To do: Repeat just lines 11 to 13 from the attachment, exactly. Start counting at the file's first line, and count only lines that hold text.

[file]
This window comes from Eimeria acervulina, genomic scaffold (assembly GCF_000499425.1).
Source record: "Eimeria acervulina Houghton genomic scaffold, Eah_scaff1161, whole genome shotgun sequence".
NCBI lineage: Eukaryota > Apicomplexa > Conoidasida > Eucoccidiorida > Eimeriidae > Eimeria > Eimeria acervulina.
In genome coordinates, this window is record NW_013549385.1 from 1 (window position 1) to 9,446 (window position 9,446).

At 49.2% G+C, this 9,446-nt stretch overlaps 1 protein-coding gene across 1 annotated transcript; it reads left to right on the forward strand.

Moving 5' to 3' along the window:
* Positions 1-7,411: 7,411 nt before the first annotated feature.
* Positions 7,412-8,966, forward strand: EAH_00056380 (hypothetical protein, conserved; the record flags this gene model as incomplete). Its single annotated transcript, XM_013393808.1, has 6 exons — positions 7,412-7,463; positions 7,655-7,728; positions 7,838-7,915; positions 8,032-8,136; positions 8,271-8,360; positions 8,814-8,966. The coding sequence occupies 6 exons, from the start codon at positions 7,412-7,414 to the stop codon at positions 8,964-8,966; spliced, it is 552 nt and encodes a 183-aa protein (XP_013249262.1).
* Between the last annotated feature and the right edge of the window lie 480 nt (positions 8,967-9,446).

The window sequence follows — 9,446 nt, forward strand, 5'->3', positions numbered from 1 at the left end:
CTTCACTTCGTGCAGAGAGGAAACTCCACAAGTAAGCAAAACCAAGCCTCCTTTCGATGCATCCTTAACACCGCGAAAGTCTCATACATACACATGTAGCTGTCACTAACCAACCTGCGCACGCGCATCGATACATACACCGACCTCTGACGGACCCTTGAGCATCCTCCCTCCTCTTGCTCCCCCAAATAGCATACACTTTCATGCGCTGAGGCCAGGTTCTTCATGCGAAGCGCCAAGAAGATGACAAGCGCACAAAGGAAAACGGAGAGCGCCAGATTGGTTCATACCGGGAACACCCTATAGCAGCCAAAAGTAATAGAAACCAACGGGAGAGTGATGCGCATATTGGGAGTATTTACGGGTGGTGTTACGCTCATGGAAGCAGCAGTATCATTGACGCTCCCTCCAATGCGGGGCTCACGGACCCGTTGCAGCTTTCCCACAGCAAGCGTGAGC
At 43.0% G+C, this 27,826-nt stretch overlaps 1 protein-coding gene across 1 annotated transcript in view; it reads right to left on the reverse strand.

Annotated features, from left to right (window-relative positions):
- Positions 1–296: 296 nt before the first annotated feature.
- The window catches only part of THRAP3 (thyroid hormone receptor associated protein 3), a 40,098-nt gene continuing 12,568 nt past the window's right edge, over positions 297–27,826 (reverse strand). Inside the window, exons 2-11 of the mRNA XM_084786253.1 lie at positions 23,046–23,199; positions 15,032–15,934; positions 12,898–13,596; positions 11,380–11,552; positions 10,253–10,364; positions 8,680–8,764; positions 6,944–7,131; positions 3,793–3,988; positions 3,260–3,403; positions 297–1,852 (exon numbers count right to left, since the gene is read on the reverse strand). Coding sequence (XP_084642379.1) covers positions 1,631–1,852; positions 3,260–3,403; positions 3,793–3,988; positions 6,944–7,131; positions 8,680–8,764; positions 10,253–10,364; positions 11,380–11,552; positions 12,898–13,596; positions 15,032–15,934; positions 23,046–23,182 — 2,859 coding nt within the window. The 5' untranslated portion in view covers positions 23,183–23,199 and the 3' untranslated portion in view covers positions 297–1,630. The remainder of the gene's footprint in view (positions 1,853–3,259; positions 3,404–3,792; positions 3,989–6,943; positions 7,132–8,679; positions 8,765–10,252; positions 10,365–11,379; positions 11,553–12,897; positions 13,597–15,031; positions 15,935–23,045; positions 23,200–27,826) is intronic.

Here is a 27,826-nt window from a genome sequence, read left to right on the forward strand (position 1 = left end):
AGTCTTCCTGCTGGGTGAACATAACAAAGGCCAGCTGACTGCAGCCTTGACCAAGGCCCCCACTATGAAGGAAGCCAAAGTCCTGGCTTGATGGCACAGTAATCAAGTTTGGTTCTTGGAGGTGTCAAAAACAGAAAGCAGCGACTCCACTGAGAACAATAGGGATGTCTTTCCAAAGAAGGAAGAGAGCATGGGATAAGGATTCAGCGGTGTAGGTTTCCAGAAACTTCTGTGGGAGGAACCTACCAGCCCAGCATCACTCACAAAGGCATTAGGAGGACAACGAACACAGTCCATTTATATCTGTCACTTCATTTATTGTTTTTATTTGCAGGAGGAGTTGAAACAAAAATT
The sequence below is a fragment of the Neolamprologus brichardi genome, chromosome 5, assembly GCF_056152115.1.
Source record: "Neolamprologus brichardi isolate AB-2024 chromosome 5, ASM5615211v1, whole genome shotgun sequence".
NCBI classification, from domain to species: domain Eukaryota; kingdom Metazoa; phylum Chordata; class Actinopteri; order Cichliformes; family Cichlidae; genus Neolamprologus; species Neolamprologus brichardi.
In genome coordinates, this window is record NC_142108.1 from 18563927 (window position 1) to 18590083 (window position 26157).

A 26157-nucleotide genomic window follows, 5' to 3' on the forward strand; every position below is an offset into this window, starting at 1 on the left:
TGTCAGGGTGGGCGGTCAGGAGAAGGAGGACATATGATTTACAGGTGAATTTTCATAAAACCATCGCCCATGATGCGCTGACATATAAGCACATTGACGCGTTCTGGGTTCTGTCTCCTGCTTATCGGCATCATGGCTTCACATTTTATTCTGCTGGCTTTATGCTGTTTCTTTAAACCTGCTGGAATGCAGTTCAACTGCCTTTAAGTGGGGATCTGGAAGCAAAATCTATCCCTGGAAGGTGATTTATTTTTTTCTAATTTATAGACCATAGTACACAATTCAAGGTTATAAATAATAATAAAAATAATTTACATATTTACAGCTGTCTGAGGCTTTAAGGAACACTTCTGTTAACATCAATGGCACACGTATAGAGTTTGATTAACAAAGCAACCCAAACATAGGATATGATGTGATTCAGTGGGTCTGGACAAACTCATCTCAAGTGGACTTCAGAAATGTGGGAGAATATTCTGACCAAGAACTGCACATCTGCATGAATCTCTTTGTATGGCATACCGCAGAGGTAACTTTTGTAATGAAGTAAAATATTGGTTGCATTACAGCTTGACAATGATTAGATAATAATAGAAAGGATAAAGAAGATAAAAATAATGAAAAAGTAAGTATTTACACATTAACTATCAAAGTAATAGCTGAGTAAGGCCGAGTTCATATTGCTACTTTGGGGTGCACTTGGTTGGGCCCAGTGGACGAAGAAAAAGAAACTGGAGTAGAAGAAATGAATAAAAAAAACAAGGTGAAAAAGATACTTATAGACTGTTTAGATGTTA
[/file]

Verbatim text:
CTTCACTTCGTGCAGAGAGGAAACTCCACAAGTAAGCAAAACCAAGCCTCCTTTCGATGCATCCTTAACACCGCGAAAGTCTCATACATACACATGTAGCTGTCACTAACCAACCTGCGCACGCGCATCGATACATACACCGACCTCTGACGGACCCTTGAGCATCCTCCCTCCTCTTGCTCCCCCAAATAGCATACACTTTCATGCGCTGAGGCCAGGTTCTTCATGCGAAGCGCCAAGAAGATGACAAGCGCACAAAGGAAAACGGAGAGCGCCAGATTGGTTCATACCGGGAACACCCTATAGCAGCCAAAAGTAATAGAAACCAACGGGAGAGTGATGCGCATATTGGGAGTATTTACGGGTGGTGTTACGCTCATGGAAGCAGCAGTATCATTGACGCTCCCTCCAATGCGGGGCTCACGGACCCGTTGCAGCTTTCCCACAGCAAGCGTGAGC
At 43.0% G+C, this 27,826-nt stretch overlaps 1 protein-coding gene across 1 annotated transcript in view; it reads right to left on the reverse strand.

Annotated features, from left to right (window-relative positions):